The suddenness and universality of the public favor,) far more elaborate and ambipopularity of Boz, constitute a remarkable ious performances than any which he had event in the literary history of the times. previously contemplated. His series of Who, or what he was, or had been ; what his light detached “Sketches" of persons and early education, and habits, and society, no places, gave way to formal Novels, appear. one knew; yet all of a sudden, he started from ing in very copious monthly numbers, for the crowded ranks of his eager competitors twenty months running-each novel followin the race for popularity and distinction, I ing close upon the heels of the other, with and distanced them at a bound unapproach- a sort of literary superfætation. Shall we ably. We have watched his progress with acknowledge our opinion, however, that lively interest and curiosity, and with, we each one of them, which contained, by the trust, an anxious disposition to acknow. way, variations and re-productions of his ledge his undoubted merits. When he thus original characters, was inferior to its presuddenly burst on the public, he could not decessor; and all of them, trebled, unequal have been more than six or seven-and. in genius and execution to the creations twenty ; yet he evinced the possession of which originally delighted the public ? His several of the best qualities of Goldsmith, Sketches,' several portions of his 'PickSmollett, and Sterne: the same fond eye wick,' and of his 'Oliver Twist,' we believe for the simplicity of nature; the same per cannot be equalled, in their way, by any ception of broad and humorous capabilities; living writer; and in producing them, Mr. the same tenderness of sentiment. He Dickens became his own greatest rival. touched off with ease and beauty the true Quantity, not quality, seemed subsequently, characteristics of the lower orders of Eng. however, to become his object-to win lish, particularly, of metropolitan, society. "golden opinions" of one sort, at least, from His eye was keen and clear, his heart full bis innumerable and enthusiastic admirers. of generous feelings. He seemed to have He did not give his genius fair play; he did been born and bred among the scenes he not allow himself leisure either to contrive delineated with such accuracy and sprightli- a complete plot, (essential in the composiness. His humor long excelled his pathos; tion of a sterling and lasting novel,) to conit was sly, caustic, spontaneous, original, al-ceive distinctly the incidents of which it ways wearing a gay, good-humored ex- was to be constructed, or to sustain, conpression, and governed by an impulse of sistently, the characters by whom it was to evident love towards all men. Under his be worked out. What imagination could Hogarth-like pencil, a Cockney in all his stand such a heavy monthly drain? You low varieties of species, became the most saw the man of genius, indeed, but painfully entertaining creature in the community ; overworked and exhausted ; exhibiting in his language, his habits, his personal pecu- his rapidly succeeding productions frequent liarities, were suddenly introduced into the master-strokes, but obscured and overborne drawing-rooms of the great, the haughty, by the surrounding hasty and unskilful the refined ; into the cottages of the poor in daubing. He judged it necessary, also, at the counties, into the little garrets and fac. length, to extend the sphere of his action tories of the manufacturing towns—in fact, according to the growing exigencies of his everywhere; affording universal amuse- stories, and introduced characters and ment, not only at home, but abroad, and scenes taken from the higher classes of soamongst those ignorant even of our lan. ciety; and here, with due deference to those guage: and be it observed, that Mr. Dickens who may think otherwise, we consider that in all this never exceeded the boundaries of he is never successful—that he has never moral propriety; so that all, the young, the presented one single character in superior old, the virgin, the youth, the high, the low, life, with a tithe of the truth, force and conmight shake with innocent laughter. Surely sistency, with which he has delineated those of inferior life.-We deprecate again his stant presence of these pictorial illustrarecourse to history, as in his last story, for tions has unconsciously influenced his own the substratum and material of his fictions. fancy while at work in drawing his ideal We object to this in him—we object to it in characters; which are insensibly moulded the case of all the other writers of the day by, and accommodated to, the grotesque, -on principle, as calculated to give the quaint, and exaggerated figures and attivast mass of partially and imperfectly edu- tudes of the caricaturist's pencil. The cated persons, who are in the habit of reading writer's" mind's eye” becomes thus obedi. works of fiction only, in the present day, ent, insensibly, to the eye of his body; and most superficial, distorted, and mischievo the result is, a perpetual and unconscious ously erroneous notions on the subject. straining after situations and attitudes which Sir Walter Scott we recognise as a magni. will admit of being similarly illustrated. ficent exception ; but dear and delightful, Thus the writer follows the caricaturist, inyet youthful Boz, consider for a moment the stead of the cariacaturist following the character and circumstances of that giant writer ; and principal and accessory change writer—the mature age at which he had ar. places. rived before he at once enchanted and in- Again. The credit he has attained for structed the public with the glorious and "a rare and happy power of placing matimmortal series of his works, commencing ters of ordinary occurrence in a new light, with Waverley—his prodigious knowledge, and detecting and bringing forth to view his complete mastery of history and all its some features of interest from the most adjuncts, his universal reading, his facility of trite and common topics,” he is most justly writing—the many years of silent acquisi. entitled to; but it is the credit which he tion, observation, and reflection he had has already obtained by, and for, this, which enjoyed-his amazing natural powers, his may be indicated as a source of danger to imagination, his prodigious memory, his him: for it is calculated, since he must strong and chastened taste and judgment write so much, and so frequently, to put -all these combined to make him de- him upon straining after, and forcing out, servedly the wonder and idol at once of his these hidden qualities and effects, instead own and all future times. What may have of—so to speak—allowing them to exude been Mr. Dickens's early education, op-before the eye of a minute and penetrating portunities, habits, acquirements, and so observation. We could fill columus with ciety, we know not, nor are we intrusive or striking illustrations of this remark, taken impertinent enough to inquire into, or spe- from the volumes now before us, and from, culate upon; but let him bear in mind how indeed, almost all Mr. Dickens's other works. young he is, and how many years he has What is more natural? What requires before him to acquire and treasure up rich more watchfulness? From an eye settled and varied materials for enduring reputa- upon her, with a business-like determination. Let him reflect on Seneca's maxim, tion to make the most of her delicate and “ Non quàm multa, sed quàm multum !” bidden charms, Nature flies, alarmed and “ 'Trees which abide age,” it was beautifully shocked. Look at her, and love her for observed by Mr. Burke, we believe, “ grow herself, originally and solely; and treasure slowly ; the gourd that came up in a day, up your impressions afterwards, with anx. withered in a day."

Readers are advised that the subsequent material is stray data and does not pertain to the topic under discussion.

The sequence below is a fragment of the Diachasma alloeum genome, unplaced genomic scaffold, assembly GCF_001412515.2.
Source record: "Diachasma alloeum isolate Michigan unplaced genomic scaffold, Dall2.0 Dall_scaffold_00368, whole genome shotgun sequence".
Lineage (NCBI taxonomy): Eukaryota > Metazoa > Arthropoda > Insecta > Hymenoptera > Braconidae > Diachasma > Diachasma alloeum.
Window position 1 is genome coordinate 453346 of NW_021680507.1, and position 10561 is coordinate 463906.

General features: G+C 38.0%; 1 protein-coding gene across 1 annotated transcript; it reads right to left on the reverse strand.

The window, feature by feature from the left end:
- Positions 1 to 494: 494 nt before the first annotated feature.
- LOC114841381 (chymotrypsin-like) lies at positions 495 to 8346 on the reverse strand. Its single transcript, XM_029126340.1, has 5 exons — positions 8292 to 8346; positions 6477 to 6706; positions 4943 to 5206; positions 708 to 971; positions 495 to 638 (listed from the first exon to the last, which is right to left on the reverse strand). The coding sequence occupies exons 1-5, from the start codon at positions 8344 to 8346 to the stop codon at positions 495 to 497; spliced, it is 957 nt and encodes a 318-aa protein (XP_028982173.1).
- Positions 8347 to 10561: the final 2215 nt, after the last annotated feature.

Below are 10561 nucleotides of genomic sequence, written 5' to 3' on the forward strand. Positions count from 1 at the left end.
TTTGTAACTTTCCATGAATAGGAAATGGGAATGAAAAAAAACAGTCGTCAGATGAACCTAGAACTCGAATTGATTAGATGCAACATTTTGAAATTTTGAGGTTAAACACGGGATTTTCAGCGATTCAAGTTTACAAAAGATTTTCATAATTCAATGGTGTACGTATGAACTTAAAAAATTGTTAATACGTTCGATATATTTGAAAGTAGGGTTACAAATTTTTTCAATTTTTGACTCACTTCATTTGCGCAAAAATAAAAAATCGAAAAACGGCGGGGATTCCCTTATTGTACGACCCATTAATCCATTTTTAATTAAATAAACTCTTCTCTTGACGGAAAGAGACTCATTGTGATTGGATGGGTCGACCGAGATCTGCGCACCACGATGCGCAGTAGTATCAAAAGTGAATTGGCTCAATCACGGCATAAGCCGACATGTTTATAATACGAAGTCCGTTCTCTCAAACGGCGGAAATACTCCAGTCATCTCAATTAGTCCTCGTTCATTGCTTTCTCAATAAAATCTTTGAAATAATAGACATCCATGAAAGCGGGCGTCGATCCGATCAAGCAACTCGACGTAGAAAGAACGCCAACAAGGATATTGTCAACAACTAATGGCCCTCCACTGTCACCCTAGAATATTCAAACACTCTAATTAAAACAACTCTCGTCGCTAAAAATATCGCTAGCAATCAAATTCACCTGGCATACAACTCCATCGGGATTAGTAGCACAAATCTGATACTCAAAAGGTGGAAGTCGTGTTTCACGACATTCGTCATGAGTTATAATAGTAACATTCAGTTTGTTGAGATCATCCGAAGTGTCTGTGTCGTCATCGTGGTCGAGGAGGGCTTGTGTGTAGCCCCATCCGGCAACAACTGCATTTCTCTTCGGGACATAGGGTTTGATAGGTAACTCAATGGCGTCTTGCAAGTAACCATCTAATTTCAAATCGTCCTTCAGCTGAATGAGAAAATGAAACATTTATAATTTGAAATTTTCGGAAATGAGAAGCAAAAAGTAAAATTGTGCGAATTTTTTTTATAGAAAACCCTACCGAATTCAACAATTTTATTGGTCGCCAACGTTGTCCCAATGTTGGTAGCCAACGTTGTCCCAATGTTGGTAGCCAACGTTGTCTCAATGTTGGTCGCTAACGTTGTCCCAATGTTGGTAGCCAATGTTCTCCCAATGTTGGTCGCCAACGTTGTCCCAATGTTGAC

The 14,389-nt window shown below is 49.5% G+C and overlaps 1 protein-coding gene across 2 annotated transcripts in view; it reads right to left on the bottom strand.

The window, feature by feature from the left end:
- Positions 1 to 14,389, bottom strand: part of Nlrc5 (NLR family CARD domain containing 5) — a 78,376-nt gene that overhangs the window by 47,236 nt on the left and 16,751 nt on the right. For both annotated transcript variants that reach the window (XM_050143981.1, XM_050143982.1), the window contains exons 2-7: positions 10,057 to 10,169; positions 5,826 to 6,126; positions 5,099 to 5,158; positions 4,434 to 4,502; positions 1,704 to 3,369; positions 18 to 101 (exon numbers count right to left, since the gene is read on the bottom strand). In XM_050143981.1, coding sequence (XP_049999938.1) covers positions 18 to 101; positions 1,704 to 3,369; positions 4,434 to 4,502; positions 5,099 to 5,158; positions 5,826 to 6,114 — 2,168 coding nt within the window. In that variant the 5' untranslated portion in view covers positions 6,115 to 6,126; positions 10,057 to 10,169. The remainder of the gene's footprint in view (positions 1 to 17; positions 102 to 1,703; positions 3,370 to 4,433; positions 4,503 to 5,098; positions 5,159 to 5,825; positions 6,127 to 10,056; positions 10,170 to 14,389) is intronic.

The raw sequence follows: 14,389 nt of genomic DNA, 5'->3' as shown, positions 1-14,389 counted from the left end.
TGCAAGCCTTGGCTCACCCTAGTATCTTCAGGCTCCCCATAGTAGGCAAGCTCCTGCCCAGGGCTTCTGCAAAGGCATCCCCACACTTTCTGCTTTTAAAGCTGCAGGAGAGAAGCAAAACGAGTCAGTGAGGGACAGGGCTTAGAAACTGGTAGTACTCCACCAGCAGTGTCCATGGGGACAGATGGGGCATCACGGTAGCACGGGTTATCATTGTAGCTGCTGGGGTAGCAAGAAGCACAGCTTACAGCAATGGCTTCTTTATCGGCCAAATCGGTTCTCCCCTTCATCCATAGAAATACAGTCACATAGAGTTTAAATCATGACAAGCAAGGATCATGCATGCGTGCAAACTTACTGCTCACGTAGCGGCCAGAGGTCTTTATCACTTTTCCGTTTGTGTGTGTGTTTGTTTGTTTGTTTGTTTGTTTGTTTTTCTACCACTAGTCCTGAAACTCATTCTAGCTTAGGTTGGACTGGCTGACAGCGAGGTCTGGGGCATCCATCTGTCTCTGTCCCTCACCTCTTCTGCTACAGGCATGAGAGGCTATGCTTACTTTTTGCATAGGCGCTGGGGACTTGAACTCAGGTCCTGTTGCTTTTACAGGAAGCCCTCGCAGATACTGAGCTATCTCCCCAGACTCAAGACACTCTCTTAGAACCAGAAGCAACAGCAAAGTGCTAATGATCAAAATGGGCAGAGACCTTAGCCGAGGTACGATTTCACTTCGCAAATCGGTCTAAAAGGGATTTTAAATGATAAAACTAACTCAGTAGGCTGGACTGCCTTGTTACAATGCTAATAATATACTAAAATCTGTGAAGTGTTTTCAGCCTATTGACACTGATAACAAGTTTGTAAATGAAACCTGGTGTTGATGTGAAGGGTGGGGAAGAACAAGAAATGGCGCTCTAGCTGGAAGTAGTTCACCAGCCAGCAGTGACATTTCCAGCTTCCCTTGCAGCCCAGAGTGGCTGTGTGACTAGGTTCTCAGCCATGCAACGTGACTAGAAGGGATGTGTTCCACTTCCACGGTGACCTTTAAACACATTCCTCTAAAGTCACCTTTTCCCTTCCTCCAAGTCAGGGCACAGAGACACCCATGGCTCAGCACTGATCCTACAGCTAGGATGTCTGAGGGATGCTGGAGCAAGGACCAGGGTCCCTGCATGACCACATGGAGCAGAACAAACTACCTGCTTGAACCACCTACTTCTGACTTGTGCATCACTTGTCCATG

|ious fondness, if you like, and make what Before concluding this brief sketch of use you please, hereafter, of the precious the progress of Mr. Dickens, let us advert results of your observations. to one or two other matters deserving to be Yet once again. The works of Mr. Dicktaken into account. There can be no doubt ens afford many evidences of their writer's that, originally, and all along, he has been great familiarity with theatrical matters and greatly indebted for his popularity, among associations; a dangerous thing to a young his numerous readers in the lower classes writer on men and manners, as apt to induce of society, to the spirited and often admir- a style of writing, turgid, factitious, and able illustrations with which all his writings exaggerated. It is to look at the realities bave been accompanied, by Cruikshank and of life through a glaring, artificial, and vul. others—at once rousing and sustaining the garizing medium. How painfully conscious most dull and torpid fancy, giving form, of this are most persons of sound judg. and substance, and corporeal and tangible ment and cultivated taste, immediately on shape and reality, to his characters. They quitting a theatre-the moment that the have, however, had also another effect, not glitter and excitement of novelty and scenic hitherto, perhaps, adverted to by either Mr. decoration are over! Mr. Dickens, we Dickens himself, or his readers. The con- have reason to believe, is a great frequent